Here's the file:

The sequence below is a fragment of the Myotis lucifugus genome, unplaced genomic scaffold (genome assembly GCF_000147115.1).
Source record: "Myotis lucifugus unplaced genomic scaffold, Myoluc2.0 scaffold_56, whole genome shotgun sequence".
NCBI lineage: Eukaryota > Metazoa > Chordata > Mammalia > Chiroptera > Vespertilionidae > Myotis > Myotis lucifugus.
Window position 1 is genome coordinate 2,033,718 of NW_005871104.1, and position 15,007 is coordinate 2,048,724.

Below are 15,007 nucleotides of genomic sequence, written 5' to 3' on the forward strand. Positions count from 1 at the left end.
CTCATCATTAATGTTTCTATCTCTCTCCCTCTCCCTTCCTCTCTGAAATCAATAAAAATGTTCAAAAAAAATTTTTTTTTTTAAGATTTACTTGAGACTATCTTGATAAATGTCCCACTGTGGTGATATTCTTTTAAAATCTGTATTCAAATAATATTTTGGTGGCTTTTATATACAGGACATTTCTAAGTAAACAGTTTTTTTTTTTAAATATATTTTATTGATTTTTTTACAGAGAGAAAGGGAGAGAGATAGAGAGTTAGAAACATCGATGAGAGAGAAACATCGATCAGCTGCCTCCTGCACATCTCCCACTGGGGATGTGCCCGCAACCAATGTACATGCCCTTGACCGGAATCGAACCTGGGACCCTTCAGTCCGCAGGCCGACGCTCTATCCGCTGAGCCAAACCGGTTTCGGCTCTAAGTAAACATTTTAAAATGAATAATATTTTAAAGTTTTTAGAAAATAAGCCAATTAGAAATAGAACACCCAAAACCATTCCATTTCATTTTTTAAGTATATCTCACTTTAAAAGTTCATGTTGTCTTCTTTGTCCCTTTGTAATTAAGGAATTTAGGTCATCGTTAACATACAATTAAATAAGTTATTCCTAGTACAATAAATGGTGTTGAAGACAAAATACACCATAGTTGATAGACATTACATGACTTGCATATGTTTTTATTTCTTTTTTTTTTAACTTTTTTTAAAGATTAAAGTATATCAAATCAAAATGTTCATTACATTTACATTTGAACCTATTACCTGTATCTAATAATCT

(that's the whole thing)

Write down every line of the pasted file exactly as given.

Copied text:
The sequence below is a fragment of the Myotis lucifugus genome, unplaced genomic scaffold (genome assembly GCF_000147115.1).
Source record: "Myotis lucifugus unplaced genomic scaffold, Myoluc2.0 scaffold_56, whole genome shotgun sequence".
NCBI lineage: Eukaryota > Metazoa > Chordata > Mammalia > Chiroptera > Vespertilionidae > Myotis > Myotis lucifugus.
Window position 1 is genome coordinate 2,033,718 of NW_005871104.1, and position 15,007 is coordinate 2,048,724.

Below are 15,007 nucleotides of genomic sequence, written 5' to 3' on the forward strand. Positions count from 1 at the left end.
CTCATCATTAATGTTTCTATCTCTCTCCCTCTCCCTTCCTCTCTGAAATCAATAAAAATGTTCAAAAAAAATTTTTTTTTTTAAGATTTACTTGAGACTATCTTGATAAATGTCCCACTGTGGTGATATTCTTTTAAAATCTGTATTCAAATAATATTTTGGTGGCTTTTATATACAGGACATTTCTAAGTAAACAGTTTTTTTTTTTAAATATATTTTATTGATTTTTTTACAGAGAGAAAGGGAGAGAGATAGAGAGTTAGAAACATCGATGAGAGAGAAACATCGATCAGCTGCCTCCTGCACATCTCCCACTGGGGATGTGCCCGCAACCAATGTACATGCCCTTGACCGGAATCGAACCTGGGACCCTTCAGTCCGCAGGCCGACGCTCTATCCGCTGAGCCAAACCGGTTTCGGCTCTAAGTAAACATTTTAAAATGAATAATATTTTAAAGTTTTTAGAAAATAAGCCAATTAGAAATAGAACACCCAAAACCATTCCATTTCATTTTTTAAGTATATCTCACTTTAAAAGTTCATGTTGTCTTCTTTGTCCCTTTGTAATTAAGGAATTTAGGTCATCGTTAACATACAATTAAATAAGTTATTCCTAGTACAATAAATGGTGTTGAAGACAAAATACACCATAGTTGATAGACATTACATGACTTGCATATGTTTTTATTTCTTTTTTTTTTAACTTTTTTTAAAGATTAAAGTATATCAAATCAAAATGTTCATTACATTTACATTTGAACCTATTACCTGTATCTAATAATCT